For airline passengers, the attempted
So for high-tech companies, the increased focus on airport security means new opportunities to land hefty government contracts.
Among those is
"Everybody has started to talk about new technology at the airports," he said.
Other firms, including a small
And plenty of money is at stake.
The Obama administration set aside
In response to a presidential order this month to "aggressively pursue advanced screening technology" at airports, Homeland Security Secretary
Some of the new technology may also come from government scientists. The Homeland Security Department's science and technology directorate operates a laboratory in
"There are a lot of things we are looking at that are not ready for prime time," said
Such devices will be added to what analysts call a "layered approach" to airport security. This means that before passengers board an airplane, they must clear a series of security measures and devices such as watch lists, X-ray scanners, metal detectors and full-body image scanners.
Despite the advanced wizardry of today's security devices, some terrorists might already be devising ways to skirt them.
"Even though it is a layered approach, it is fairly predictable," said Steve Vinsik, a vice president at
"At the end of the day, there is no computer system that is going to replace that," he said.
Still, small and large technology companies see the heightened concern about airline security as a chance to turn a profit.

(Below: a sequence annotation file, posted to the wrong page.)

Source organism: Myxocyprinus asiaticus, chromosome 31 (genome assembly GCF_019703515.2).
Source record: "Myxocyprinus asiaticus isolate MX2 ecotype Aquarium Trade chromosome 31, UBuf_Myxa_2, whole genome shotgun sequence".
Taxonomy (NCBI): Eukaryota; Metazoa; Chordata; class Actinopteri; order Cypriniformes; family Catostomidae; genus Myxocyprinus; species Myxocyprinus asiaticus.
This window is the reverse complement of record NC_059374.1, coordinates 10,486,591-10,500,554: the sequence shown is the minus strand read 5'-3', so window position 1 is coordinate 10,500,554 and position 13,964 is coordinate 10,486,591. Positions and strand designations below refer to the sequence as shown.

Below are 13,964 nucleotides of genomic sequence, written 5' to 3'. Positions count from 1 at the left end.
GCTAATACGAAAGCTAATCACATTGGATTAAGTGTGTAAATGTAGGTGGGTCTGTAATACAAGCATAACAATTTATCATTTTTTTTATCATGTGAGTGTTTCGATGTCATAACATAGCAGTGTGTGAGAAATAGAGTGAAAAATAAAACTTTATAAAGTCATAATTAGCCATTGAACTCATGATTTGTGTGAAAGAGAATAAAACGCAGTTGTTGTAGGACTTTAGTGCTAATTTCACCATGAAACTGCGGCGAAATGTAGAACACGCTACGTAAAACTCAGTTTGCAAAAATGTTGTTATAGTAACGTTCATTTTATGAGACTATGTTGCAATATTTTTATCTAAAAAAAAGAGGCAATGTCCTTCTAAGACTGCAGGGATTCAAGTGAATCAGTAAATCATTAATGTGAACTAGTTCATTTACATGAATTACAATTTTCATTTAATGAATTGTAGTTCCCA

The request means the TSA wants to gather information about the technology on the market, with an eye toward eventually ordering the devices. About nine years ago, a man on a flight from
Goldberg submitted to the TSA information on his invention, the Magshoe, a step-on device that screens shoes while they're still on passengers' feet. The units, priced between
"The time for our technology has definitely come," Goldberg said.
After the attempted attack on
"The TSA is aware of this technology," said
Other security companies, such as Rapiscan Systems of
Years ago, aviation security officials believed the future of airport security was in explosive trace portals, which analyze particles blown off of passengers.
In 2005 and 2006, the TSA bought more than 100 such portals at a cost of about
But in 2007 the TSA shelved the portals, built by GE Security and Smiths Detection, because high levels of dust at airport terminals caused maintenance issues and triggered too many false alarms.
However, Syage said that after the
"Our contacts in the Department of Homeland Security and TSA indicate that portals like ours are getting serious reconsideration," Syage said.
The TSA declined to comment on Syage's assertion, but a spokesman said the agency continues to research several technologies to keep ahead of evolving threats.
For example, the TSA has begun testing a hand-held scanner that can test liquids carried by passengers for potentially explosive materials. In 2006, British authorities foiled a terrorist plot to detonate liquid explosives on U.S.-bound flights over the Atlantic.
In November, the TSA awarded Smiths Detection a
Said Laustra of Smiths Detection: "We are deploying it to airports right now."
SOURCE: Los Angeles Times. Distributed by McClatchy-Tribune Information Services (c) 2010.